Not the same thing
by Jimmy Greystone - 6/16/10 8:09 AM
In Reply to: Unfair by ajstavola
Not the same thing. Microsoft (MS, MSN is the Microsoft Network, a subdivision of MS) was facing failure rates significantly higher than Sony with the 360. Some estimates from the people who do the Square Trade warranties estimated it at as high as 33%, so one in every 3 systems sold. Their estimates for Sony and Nintendo failures were around 5% each.
Microsoft was also facing huge amounts of negative publicity, lawsuits, and angry retail partners who were having to process all these returns.
Any time a company is aware of some issue like this, they will do the math and figure out whether they think it is cheaper to do a recall or take their chances with what may come. Microsoft clearly opted for the latter, and it ended up being the wrong decision. And the Toyota thing is completely different, but of course it's easy to say this or that should have been done with the perspective of hindsight to guide you.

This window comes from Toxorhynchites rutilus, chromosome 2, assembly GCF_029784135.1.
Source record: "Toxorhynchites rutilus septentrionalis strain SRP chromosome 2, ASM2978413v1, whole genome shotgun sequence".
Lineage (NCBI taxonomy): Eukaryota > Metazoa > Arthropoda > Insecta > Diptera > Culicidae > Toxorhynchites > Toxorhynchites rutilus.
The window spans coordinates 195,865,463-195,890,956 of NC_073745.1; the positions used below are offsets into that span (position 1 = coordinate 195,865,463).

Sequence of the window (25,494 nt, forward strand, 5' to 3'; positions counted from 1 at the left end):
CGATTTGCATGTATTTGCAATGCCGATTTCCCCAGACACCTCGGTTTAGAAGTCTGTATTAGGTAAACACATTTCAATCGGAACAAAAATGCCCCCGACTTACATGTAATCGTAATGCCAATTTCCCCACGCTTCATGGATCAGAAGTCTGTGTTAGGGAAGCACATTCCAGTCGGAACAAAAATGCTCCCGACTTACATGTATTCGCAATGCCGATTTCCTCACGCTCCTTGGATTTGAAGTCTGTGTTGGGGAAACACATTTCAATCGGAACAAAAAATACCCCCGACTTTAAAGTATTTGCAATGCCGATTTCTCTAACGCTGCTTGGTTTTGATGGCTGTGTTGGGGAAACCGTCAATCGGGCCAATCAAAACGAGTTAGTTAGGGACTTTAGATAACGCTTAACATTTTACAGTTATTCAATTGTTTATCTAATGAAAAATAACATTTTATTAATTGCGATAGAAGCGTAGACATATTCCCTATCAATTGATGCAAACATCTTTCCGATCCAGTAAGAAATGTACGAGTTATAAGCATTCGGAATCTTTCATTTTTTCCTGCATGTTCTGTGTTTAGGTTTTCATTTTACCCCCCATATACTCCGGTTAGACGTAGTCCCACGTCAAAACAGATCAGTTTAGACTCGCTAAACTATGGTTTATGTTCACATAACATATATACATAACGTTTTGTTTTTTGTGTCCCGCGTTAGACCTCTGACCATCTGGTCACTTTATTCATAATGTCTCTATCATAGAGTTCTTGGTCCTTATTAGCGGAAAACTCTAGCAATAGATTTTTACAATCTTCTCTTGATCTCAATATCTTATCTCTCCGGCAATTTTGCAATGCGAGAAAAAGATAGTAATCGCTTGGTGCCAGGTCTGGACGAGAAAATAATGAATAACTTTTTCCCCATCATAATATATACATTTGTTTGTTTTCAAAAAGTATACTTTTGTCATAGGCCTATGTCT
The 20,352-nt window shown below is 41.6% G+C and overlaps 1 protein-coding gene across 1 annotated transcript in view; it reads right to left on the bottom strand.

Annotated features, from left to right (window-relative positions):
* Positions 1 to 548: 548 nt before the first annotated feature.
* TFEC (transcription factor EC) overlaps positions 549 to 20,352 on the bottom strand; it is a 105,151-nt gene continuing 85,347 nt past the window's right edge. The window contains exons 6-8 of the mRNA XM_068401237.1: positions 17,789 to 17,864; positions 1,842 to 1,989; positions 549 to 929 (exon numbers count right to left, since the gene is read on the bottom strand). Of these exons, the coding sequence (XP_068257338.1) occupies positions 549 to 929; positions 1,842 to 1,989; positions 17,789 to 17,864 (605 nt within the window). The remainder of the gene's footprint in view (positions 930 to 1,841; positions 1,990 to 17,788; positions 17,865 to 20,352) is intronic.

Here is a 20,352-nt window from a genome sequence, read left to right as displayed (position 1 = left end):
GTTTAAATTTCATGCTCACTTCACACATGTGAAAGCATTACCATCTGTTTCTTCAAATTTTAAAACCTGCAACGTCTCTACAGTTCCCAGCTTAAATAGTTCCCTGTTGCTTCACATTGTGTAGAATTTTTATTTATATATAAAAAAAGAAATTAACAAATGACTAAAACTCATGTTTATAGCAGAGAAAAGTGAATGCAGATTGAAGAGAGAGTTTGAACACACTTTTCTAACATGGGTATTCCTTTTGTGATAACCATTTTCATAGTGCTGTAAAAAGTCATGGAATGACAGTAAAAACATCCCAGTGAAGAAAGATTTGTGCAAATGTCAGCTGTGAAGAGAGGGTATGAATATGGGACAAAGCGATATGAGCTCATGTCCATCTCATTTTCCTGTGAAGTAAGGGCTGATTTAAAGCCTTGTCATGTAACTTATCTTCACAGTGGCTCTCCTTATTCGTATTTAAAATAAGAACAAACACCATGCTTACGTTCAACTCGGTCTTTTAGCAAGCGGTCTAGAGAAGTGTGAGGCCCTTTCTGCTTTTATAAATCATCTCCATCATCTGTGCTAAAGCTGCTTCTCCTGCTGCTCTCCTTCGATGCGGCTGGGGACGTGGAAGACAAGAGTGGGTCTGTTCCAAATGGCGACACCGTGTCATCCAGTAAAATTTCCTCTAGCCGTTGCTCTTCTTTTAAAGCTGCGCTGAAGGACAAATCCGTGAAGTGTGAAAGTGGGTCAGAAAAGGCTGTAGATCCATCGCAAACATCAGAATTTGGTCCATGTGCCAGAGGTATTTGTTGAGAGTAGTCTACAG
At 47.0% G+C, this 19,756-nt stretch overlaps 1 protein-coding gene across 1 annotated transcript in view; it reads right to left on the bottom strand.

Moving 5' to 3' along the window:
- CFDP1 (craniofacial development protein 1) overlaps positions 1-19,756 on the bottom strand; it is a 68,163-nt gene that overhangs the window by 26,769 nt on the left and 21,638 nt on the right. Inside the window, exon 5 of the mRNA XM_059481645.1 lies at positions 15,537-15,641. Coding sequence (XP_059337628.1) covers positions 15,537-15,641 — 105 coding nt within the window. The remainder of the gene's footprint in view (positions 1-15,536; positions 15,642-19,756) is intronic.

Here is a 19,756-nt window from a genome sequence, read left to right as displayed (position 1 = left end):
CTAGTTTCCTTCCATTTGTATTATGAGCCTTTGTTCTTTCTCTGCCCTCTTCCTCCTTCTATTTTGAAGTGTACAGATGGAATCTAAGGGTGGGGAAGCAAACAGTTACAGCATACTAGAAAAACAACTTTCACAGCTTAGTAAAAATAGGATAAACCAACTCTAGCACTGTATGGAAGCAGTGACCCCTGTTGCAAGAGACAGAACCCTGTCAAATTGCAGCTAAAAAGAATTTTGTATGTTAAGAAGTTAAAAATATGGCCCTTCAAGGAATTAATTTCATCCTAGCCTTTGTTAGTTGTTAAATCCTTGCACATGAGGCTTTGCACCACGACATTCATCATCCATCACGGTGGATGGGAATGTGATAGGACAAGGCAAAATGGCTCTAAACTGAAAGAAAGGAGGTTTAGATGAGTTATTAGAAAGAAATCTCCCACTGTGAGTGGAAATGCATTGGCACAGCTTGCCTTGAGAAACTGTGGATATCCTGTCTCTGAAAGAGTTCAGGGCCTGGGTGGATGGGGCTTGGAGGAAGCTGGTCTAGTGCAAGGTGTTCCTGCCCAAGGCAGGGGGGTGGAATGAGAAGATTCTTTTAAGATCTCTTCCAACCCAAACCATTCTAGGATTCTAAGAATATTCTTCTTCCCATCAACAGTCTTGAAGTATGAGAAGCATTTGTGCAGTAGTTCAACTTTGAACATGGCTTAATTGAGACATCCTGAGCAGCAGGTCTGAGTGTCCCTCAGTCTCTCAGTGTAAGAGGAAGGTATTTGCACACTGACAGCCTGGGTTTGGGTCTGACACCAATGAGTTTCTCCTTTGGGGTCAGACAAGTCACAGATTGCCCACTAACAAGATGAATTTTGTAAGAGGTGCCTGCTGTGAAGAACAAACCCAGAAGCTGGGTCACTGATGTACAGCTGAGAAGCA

Look at it this way. When the PS3 first came out, it was the cheapest Blu-Ray player out there, by a long shot. Sony was subsidizing part of the cost, and selling each unit at a loss. It's probably only been about now that the PS3 is starting to break even. Companies like Sony and Microsoft initially sell the hardware at a loss, hoping to make the money up on the back end with games. So as much as people complain about how expensive the PS3 was/is, it should have cost probably about 2X as much, maybe more.
And finally... Life isn't fair. Anyone who told you otherwise was lying. Sometimes a device will fail early, while your buddy who was literally next in line after you in the store to buy, has one that channels the spirit of the energizer bunny.
We're largely to blame too. We want things cheaper, and we want them to market faster. Sooner or later, something has to give. Quality control is now done by statistical sampling rather than inspecting every unit. You might test 100 systems out of every 1000 that comes off the assembly line. If those 100 systems check out, the whole lot of 1000 is sent out, though everyone knows full well there's a chance at least some of those will be defective. It's a calculated risk.
Now, if everyone wants to start paying an extra 100-200% more, and wait an extra 12-24 months for a device to come to market, then companies could probably justify having every unit rolling off the line tested. Somehow, I don't think that sort of thing would fly with many people. We want things yesterday, and we want them dirt cheap. Which is what companies give us, so complaining about what companies have to do in order to give us what we want is a bit tacky to say the least.
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